The disposition of the Mills family acres then descended into a kind of Texas version of Jarndyce vs Jarndyce. Charles Everett Mills had seventeen acknowledged children, resulting from 45 years of cohabitation, affairs and brief encounters with a dozen women who can be named with certainty, and another two dozen whose names are a matter of conjecture. In the cases of the acknowledged children, Charles Everett Mills did make some kind of provision for them, in that he handed most off on his sisters and the others set out on their own as soon as they were able. Of his various paramours, three stand out; the the first being the only one who actually achieved the status of legal marriage with him, sometime in 1892. That would be Josephine Courtemanche allegedly from Paris: a brothel-keeper in Tulsa more readily known by her real name, Bertha Potts from Poughkeepsie. She was nearing forty, when she and Charley married before a justice of the peace. She choked to death on a fishbone on their wedding night, and Charley was chased out of Tulsa by the brothel’s real owners; a pair of gamblers who took exception to the then-twenty-one year old Charley trying to throw his weight around.

It is considered likely that his next significant female companion was the woman suspected of being the real brains behind the Bent Cactus Gang, Odette Peterson, dubiously a widow who kept a livery stable in Fort Worth. She was described as a ‘fine figure of a woman’ by those who admired her and ‘Gargantua in a blond wig’ by those who didn’t. It is a recorded fact that when the Bent Cactus Gang held up a bank in Spearville, Kansas, Odette Peterson was eight months pregnant, brandishing a sawed-off shotgun and a pistol … and smoking a Cuban cigar. She and Charley Mills eventually separated; Charley to return to Texas with their two children, while she became the mistress of a US Senator and learned more subtle forms of looting money from the common people.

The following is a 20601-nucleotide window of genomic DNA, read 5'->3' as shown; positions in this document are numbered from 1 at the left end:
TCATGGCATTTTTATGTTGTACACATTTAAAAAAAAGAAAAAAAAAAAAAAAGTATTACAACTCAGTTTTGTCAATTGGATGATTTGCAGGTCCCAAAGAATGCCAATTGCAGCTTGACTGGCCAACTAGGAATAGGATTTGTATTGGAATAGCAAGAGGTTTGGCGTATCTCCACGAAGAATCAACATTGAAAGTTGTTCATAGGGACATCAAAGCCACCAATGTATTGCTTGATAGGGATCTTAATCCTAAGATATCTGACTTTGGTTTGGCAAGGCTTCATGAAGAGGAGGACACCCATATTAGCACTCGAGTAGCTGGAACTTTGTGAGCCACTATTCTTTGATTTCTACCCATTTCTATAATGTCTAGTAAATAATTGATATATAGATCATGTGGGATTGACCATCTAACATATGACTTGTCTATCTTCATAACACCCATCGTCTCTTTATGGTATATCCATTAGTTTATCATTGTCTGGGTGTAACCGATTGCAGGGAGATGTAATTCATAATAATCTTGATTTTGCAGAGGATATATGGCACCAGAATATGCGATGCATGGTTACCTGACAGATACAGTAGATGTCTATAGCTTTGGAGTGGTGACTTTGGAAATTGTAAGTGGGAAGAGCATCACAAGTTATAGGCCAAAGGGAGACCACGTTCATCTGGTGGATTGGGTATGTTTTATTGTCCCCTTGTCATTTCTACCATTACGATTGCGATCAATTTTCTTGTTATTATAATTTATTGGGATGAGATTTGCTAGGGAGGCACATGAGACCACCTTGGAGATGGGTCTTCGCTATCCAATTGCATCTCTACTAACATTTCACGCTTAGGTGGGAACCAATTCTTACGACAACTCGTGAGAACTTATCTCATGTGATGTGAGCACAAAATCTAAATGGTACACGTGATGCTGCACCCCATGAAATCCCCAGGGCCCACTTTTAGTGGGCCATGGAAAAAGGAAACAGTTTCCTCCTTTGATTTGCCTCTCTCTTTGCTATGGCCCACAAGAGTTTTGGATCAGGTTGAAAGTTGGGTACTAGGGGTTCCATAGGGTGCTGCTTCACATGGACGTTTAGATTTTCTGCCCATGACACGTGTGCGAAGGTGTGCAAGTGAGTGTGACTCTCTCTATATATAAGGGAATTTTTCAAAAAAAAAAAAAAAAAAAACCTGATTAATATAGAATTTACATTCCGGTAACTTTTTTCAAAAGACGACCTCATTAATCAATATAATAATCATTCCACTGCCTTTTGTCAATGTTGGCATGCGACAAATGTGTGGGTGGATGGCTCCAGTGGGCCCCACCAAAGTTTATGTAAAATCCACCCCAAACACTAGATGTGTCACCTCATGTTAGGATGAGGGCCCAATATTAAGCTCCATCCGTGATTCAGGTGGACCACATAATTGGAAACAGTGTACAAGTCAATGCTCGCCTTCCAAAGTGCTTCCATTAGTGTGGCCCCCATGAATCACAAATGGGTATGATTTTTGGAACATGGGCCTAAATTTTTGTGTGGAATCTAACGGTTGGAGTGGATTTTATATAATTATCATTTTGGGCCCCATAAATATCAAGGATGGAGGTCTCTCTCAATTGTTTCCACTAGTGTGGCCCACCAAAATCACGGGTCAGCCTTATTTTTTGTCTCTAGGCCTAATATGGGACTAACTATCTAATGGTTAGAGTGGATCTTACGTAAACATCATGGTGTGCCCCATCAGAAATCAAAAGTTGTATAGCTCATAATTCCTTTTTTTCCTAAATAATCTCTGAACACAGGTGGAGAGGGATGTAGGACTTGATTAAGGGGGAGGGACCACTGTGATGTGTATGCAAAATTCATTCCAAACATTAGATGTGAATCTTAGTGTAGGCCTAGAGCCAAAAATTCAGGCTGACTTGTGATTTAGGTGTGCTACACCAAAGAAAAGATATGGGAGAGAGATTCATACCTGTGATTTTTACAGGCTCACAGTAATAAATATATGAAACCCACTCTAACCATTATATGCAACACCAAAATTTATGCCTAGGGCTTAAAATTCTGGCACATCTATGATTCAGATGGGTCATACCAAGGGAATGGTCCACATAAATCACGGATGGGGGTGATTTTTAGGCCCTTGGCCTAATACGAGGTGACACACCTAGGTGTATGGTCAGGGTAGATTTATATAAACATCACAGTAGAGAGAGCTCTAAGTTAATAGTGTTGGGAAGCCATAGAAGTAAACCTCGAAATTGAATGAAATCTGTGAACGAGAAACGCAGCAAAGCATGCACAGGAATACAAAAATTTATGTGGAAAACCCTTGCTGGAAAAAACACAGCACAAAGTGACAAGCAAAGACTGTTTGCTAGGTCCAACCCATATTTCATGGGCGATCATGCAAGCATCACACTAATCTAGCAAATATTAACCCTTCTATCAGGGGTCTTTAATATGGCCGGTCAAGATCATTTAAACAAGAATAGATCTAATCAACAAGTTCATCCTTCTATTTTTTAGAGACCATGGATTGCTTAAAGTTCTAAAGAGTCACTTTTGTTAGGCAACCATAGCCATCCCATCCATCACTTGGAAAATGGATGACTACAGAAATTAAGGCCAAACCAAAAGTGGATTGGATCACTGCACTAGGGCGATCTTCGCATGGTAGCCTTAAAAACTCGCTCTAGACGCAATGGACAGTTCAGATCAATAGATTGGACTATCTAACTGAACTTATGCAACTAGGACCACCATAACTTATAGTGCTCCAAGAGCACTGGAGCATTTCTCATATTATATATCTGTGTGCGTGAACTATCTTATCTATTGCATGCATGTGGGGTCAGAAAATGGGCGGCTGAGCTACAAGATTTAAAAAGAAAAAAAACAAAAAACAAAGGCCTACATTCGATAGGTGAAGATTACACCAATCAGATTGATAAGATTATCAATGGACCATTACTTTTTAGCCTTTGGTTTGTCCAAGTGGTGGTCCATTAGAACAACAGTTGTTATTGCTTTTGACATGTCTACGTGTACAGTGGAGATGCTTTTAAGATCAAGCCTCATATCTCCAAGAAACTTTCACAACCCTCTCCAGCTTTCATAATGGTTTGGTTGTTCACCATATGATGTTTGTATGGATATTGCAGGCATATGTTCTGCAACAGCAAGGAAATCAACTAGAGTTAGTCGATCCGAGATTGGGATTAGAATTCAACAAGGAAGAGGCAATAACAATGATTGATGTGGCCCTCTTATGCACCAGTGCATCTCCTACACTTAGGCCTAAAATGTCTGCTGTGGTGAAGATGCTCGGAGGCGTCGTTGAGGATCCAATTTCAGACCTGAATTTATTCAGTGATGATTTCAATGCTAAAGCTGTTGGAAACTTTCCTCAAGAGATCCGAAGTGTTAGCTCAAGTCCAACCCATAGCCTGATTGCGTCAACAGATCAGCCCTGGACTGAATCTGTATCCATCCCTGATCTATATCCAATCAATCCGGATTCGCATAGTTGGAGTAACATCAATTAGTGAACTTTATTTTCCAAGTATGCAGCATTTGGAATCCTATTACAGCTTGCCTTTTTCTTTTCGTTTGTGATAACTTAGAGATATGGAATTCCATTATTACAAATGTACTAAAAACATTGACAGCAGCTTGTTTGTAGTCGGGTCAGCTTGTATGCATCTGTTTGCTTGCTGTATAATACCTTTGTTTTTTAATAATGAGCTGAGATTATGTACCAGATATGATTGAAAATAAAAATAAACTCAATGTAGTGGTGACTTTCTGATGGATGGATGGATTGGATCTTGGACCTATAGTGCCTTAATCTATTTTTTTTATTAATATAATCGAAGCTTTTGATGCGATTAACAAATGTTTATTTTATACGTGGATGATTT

Carolina de San Pedro, Charley’s final common-law wife, was three decades his junior at the time of his death. It eventually came out that she had been overseeing his illicit distilling operations for a number of years, and that she was quite the expert at filtering blending and aging. Her various concoctions were popular in the most discriminating and expensive speakeasies in the United States during Prohibition. Her Mills Farm scotch whiskey led to her being hired by Hiram Walker and Sons, of Windsor, Ontario. She settled there with her new husband, Ambrosiano Gonzales, of the Luna City Gonzalez/Gonzales clan. An eighty-year old bottle of Carolina’s Mills Farm Scotch recently sold after a furious bidding war at Sotheby’s in New York for $28,000, reportedly to international financier Collin Wyler.